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And there was one special treat. I’m not sure what the special ingredients were, but the shaved ice sold from this little vehicle was absolutely the best tasting I have ever had. The owner had 14 flavours to choose from. I had pina colada and it was beyond delicious. It was even better after I went back to our camper and added a little vodka. Everywhere this fellow went, he had one long lines eagerly waiting their turn to pick a treat. He must have made a killing financially.

Every third day we drove into the nearby town of Broken Bow to check internet and weather forecasts and possible places to go. Finally, after a full week enjoying Beaver’s Bend State Park, we packed up and headed north to explore more of Oklahoma.

Here is my review of the park:

Beaver’s Bend State Park

Exceptionally nice state park. When you arrive at the main office, you can either go up the hill to the spillway area or continue down the river to the lower campsites. Going up, there are many unserviced campsites in three sections, half can take a larger rig and some are right on the water. These sites are $14. There are 15 non reservable campsites with water and electric. The upper area has paddle boats & canoes for rent, tackle shop, boat launch, easy lake access, miniature train, stables and a lodge. The lower section ends at the old dam that is like a waterfall and very pretty. The lower area has a good restaurant (We loved the fried pie!), nature centre, a museum of forestry and a gift shop. There are three camping sections of campground sites, Buckthorn, is reservable, Acorn and Cypress are not. Acorn and Buckthorn are all big and spacious and on the water for $27. There are also five sites specifically designed to accommodate the handicapped above Acorn. Cypress has many very narrow turns and all back in sites, When we were there, it was wet and muddy on either side of the narrow roads. We did not get stuck but we saw other longer rigs that did sink right to the jacks because they could not make the tight turns without going off the roads and into the muck. The sites are close together and set at haphazard angles so you don’t have much privacy. Our site was, like most, short and we had to unhitch to fit in. $24 but we got $2 off as nonresident seniors. The area below the dam has lots of tempting rocks to climb on and it looks perfect for wading. It isn’t. There are sirens that go off to announce water level changes at the dam and they are big changes. A man comes around selling snow cones for $2-3 and they are the best snow cones I have ever had so try one. We might go again if we can get a reservation first and it isn’t spring break.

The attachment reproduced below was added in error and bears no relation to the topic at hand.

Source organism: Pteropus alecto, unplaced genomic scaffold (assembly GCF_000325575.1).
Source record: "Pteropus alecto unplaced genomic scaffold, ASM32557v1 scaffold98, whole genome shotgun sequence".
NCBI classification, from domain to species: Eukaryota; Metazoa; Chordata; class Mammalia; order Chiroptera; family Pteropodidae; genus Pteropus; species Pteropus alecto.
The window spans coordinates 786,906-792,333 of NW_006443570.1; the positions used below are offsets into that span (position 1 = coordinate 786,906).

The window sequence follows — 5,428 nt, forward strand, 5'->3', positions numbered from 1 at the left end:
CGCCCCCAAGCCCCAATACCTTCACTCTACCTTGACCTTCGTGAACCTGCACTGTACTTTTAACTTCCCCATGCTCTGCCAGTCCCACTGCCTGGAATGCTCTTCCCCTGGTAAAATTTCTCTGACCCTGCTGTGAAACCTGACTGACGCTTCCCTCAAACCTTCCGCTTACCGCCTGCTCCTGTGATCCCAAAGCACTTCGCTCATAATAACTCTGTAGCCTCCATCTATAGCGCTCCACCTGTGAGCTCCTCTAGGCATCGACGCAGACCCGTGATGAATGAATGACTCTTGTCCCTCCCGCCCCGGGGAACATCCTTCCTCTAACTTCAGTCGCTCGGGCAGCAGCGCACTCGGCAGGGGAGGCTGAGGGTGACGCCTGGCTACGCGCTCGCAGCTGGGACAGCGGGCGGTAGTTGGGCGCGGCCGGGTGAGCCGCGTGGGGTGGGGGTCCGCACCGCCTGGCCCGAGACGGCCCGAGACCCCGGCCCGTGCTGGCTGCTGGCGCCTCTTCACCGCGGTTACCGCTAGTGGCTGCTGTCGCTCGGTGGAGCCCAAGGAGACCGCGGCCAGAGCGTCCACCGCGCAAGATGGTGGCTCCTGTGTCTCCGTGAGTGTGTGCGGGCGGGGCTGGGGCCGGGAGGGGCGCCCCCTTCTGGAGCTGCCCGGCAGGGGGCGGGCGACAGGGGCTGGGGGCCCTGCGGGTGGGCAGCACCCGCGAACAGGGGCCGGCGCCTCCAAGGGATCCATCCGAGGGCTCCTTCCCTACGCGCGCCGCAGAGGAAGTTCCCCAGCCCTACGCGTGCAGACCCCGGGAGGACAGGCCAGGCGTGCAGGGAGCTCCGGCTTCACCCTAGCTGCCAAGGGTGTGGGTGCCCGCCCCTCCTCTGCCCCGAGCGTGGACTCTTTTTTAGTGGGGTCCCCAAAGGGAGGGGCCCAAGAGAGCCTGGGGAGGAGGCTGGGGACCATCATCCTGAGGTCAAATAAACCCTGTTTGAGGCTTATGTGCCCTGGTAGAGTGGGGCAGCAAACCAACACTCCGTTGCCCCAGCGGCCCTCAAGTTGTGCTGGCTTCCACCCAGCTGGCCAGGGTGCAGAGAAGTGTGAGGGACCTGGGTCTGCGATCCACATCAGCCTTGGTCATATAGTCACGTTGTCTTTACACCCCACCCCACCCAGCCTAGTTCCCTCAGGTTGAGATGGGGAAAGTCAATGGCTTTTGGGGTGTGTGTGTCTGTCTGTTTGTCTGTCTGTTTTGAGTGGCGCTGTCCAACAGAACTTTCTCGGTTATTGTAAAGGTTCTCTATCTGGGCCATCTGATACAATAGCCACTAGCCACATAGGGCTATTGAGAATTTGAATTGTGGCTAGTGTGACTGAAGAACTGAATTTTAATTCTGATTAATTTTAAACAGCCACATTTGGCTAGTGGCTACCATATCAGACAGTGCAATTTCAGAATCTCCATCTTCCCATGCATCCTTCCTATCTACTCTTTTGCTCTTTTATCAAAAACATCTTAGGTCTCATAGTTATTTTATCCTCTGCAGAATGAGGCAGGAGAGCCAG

And here is our path thus far on our long migration home.

6th day